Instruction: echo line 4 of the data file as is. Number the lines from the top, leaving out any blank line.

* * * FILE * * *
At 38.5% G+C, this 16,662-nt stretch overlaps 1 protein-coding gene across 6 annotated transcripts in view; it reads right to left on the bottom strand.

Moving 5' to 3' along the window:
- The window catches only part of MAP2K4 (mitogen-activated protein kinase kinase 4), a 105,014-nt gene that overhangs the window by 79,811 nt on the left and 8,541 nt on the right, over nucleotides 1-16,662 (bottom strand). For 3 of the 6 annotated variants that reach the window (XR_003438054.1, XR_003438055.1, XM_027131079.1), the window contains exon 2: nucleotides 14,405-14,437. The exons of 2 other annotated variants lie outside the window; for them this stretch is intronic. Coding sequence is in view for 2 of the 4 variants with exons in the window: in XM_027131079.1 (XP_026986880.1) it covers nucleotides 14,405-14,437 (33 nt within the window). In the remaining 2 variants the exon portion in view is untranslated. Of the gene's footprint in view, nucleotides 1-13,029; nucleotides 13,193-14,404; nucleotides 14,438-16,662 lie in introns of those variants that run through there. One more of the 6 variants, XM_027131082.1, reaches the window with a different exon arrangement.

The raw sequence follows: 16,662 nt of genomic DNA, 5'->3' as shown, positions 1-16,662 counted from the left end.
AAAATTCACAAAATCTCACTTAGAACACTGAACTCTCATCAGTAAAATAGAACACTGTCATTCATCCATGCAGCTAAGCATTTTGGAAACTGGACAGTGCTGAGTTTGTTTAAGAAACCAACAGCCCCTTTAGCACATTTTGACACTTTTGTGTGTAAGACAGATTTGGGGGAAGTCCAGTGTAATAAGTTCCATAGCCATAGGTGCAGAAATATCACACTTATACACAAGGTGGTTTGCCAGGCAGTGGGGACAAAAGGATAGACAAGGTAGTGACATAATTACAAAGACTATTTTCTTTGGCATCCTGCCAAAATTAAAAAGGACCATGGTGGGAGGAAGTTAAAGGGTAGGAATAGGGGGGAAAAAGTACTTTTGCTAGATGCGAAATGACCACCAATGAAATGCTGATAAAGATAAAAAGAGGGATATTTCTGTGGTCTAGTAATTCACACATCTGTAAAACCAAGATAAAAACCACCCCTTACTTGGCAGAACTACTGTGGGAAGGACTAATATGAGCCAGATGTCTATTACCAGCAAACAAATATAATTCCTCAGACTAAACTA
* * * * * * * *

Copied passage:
The raw sequence follows: 16,662 nt of genomic DNA, 5'->3' as shown, positions 1-16,662 counted from the left end.